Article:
How do we personally know or offer advice to others about whether current difficulties are likely to be overcome by renewed effort and persistence and when do we say it isn't working, try something very different?
The question of when to persist, how long to persist and how to pay the bills while you persist are very personal to me.
In 2000 I and a friend did research and the very beginnings of development on a semantic analysis technique that was notably better than anything we could find at the time including from Google and other search engines. But we couldn't find money fast enough and we both had families to support so we went our separate ways and did other things that were more commercial.
About 7 years later VCs started funding similar technologies. And, somewhere around 2010 to 2013 technology seemed to have caught up to where we were at in 2000.
So should we have persisted? It kind of seems like we should have. But, I have seen enough of life to know that sometimes a group of people have a lot going for them, winning awards, raising funding, rolling out product and still end up running into a roadblock on the way to commercial success that sinks them.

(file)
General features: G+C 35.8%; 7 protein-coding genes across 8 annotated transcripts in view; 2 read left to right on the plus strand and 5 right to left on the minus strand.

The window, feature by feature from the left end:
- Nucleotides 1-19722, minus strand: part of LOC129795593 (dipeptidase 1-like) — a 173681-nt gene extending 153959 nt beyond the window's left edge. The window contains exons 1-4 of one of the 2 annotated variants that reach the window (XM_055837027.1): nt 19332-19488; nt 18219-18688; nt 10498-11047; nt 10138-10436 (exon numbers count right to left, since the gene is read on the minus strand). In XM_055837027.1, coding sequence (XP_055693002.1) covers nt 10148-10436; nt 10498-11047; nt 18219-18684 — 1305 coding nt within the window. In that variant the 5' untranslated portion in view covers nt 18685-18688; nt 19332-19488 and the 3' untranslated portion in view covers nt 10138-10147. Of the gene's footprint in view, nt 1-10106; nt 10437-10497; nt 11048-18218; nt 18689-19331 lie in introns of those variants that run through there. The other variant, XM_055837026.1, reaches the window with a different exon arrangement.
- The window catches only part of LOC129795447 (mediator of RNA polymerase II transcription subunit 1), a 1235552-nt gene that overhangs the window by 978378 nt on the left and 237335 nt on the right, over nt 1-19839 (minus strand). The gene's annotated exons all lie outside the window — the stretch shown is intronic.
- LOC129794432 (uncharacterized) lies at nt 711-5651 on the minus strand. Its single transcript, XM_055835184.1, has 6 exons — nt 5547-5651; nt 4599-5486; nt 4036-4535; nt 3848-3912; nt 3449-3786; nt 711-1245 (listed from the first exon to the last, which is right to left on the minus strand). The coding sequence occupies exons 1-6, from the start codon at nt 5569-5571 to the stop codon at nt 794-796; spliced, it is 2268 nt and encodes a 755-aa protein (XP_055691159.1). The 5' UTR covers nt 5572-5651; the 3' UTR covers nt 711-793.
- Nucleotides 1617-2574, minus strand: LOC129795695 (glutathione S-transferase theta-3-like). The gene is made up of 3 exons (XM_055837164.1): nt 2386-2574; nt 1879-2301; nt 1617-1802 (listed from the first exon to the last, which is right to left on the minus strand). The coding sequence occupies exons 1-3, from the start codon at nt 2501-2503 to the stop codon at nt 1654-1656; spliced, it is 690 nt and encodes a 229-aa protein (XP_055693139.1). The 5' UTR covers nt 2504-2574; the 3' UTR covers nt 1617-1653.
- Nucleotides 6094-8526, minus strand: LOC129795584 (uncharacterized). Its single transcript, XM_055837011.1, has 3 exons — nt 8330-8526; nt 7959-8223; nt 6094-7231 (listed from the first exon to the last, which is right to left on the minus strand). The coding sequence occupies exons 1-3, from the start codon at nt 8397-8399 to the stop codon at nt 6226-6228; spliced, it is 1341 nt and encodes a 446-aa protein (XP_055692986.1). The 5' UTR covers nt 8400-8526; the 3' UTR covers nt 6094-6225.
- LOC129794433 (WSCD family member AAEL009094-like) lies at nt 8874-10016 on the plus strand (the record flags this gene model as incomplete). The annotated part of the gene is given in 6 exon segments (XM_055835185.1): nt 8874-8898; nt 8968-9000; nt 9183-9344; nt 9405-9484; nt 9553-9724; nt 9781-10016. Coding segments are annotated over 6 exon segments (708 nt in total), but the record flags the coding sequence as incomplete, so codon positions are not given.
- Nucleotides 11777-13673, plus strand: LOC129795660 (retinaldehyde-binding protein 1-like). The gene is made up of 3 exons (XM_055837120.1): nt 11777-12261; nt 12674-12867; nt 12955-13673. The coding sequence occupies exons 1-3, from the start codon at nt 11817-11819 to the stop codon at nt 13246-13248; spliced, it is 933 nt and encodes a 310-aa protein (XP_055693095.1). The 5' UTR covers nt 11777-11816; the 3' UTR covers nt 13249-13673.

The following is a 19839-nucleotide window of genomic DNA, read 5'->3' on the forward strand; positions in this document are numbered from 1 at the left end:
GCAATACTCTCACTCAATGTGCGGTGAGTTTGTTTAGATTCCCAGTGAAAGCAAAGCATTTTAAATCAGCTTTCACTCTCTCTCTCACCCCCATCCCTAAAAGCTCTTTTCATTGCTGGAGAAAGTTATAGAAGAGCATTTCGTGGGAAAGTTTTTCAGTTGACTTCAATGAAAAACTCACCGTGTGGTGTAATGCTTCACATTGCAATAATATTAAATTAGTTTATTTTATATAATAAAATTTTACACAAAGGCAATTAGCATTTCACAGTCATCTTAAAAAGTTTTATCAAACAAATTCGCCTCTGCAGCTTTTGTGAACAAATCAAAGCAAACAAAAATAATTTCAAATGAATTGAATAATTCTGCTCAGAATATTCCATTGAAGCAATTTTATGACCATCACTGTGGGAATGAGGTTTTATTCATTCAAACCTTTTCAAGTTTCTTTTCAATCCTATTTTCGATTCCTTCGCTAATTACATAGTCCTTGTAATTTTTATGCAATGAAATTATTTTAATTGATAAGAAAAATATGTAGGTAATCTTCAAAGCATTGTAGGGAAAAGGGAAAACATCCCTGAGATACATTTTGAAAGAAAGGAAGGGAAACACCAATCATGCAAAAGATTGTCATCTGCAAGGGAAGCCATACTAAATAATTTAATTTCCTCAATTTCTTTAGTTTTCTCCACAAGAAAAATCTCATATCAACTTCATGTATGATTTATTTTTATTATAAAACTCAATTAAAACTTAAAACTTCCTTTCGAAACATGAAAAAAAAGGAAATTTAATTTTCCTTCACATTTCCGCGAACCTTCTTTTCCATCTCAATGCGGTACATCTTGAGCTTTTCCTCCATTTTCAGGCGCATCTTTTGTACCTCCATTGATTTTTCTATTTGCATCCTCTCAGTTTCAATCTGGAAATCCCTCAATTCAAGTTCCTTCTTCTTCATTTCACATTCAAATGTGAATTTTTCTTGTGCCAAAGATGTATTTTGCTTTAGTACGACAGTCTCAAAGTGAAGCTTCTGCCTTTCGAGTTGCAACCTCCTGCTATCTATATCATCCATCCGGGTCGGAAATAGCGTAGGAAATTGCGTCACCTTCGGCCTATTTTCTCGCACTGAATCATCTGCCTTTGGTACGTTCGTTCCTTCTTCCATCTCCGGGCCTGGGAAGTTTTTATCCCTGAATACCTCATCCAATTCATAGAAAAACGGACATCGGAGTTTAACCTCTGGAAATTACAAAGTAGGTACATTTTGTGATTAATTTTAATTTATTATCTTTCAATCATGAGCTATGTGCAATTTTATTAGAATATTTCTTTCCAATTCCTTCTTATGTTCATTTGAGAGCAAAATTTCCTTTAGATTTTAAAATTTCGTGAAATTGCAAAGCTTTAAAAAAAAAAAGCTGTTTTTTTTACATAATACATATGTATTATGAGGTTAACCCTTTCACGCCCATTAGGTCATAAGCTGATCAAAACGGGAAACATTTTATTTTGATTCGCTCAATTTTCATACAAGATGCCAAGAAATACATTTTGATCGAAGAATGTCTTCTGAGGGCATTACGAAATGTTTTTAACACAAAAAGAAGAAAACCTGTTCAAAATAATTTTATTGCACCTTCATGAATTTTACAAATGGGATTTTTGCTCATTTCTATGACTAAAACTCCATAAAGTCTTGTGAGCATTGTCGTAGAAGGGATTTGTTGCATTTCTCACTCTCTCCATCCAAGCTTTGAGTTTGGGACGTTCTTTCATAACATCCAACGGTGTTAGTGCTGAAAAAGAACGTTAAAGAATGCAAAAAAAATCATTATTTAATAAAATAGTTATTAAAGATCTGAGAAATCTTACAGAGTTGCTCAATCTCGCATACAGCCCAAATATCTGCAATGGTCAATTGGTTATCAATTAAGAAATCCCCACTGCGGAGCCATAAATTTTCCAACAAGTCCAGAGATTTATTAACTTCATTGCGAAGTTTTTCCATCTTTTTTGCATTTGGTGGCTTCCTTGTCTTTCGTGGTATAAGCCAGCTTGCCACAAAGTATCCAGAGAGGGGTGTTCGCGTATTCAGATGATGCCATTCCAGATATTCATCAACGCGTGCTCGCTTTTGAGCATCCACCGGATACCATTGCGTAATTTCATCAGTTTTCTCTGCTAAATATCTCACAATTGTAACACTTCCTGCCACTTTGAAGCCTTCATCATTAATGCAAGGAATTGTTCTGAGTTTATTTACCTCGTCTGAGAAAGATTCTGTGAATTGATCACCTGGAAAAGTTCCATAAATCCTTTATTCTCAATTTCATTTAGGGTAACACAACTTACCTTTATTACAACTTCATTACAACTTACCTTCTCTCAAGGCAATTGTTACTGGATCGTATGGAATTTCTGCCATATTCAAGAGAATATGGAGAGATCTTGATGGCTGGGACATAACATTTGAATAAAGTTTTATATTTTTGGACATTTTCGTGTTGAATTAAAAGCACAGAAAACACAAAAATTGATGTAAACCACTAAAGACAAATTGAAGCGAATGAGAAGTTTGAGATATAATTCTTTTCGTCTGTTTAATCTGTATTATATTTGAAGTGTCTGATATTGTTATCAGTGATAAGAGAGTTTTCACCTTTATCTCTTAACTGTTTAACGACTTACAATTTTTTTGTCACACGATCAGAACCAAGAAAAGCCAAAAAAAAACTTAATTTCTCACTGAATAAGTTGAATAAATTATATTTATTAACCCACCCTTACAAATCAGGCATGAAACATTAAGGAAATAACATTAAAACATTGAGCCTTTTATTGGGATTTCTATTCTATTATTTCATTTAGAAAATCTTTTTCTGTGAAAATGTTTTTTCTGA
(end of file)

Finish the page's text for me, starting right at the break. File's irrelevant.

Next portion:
My cofounder and I don't regret applying. We did it mostly for publicity. We already have pretty good traction and funding so the rejection doesn't really slow us down. I never thought we had much of a shot getting accepted anyway just because our team and product are really out of the norm.
Let your haters be your motivators.
Keep pushing on and don't let a YC rejection bother you too much. As mrburton said, if it slows you down, you're probably doing something wrong.
Honestly, bootstrapping can be very advantageous to your startup because it keeps you on your toes.
If you quit, you'll never make it ( and that's ok ) but if you keep working, keep honing your craft, you might just make it big. Take every failure as a lesson that something needs tweaking. When you play a game, you only get better by dying lots and lots and lots of times.
They have a very strong community that will help you post graduation.
I do suspect a lot of people who apply to YC believe it's a golden ticket, due to all the hype around some of their more successful companies.
The connections seem nice and everyone is talented obviously.